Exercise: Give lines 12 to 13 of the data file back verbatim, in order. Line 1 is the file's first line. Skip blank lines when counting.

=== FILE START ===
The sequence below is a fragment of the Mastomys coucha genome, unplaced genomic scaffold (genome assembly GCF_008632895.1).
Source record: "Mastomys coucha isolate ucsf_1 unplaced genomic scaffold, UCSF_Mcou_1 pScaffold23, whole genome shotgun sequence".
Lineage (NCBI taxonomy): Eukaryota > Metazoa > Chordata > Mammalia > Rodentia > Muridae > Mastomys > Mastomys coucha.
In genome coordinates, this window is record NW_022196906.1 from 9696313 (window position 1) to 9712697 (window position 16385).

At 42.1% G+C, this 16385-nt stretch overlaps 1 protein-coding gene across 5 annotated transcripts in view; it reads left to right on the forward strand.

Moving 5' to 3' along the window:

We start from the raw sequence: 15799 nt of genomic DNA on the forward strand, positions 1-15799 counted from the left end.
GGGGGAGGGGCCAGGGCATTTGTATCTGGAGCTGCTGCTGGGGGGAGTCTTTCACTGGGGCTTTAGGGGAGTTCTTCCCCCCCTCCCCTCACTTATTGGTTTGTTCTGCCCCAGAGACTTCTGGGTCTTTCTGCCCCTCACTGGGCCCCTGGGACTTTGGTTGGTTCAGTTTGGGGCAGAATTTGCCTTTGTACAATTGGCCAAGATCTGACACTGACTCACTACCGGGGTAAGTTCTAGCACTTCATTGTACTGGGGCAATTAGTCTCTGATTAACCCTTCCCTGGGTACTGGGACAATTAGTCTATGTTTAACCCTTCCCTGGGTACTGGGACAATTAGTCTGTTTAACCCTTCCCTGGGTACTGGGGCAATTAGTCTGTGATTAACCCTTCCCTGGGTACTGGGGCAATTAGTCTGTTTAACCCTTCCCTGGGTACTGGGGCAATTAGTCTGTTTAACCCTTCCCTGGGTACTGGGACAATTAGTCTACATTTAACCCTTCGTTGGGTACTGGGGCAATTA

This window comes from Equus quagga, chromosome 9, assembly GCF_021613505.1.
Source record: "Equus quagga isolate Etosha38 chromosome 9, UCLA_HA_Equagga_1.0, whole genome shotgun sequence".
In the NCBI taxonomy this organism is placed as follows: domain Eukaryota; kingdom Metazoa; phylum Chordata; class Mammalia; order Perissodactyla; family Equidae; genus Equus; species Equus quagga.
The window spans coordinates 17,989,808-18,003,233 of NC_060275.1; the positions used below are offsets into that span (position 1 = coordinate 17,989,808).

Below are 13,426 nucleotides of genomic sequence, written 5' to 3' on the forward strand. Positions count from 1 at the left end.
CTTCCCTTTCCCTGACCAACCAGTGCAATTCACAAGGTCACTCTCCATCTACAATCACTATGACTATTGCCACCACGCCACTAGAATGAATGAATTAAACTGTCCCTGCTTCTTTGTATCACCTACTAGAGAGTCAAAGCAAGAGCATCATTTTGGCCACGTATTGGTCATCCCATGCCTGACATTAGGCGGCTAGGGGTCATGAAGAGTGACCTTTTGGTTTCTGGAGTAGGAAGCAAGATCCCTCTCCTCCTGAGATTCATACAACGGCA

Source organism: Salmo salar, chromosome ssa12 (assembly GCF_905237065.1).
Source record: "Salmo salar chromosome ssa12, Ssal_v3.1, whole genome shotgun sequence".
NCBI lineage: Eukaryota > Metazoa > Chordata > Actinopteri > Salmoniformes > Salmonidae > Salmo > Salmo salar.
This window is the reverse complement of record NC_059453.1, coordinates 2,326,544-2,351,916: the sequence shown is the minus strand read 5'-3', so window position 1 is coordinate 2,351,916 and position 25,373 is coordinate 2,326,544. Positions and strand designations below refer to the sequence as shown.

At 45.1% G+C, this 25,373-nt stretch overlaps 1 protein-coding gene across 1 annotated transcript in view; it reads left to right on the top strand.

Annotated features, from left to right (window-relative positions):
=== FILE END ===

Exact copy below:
The window spans coordinates 17,989,808-18,003,233 of NC_060275.1; the positions used below are offsets into that span (position 1 = coordinate 17,989,808).

Below are 13,426 nucleotides of genomic sequence, written 5' to 3' on the forward strand. Positions count from 1 at the left end.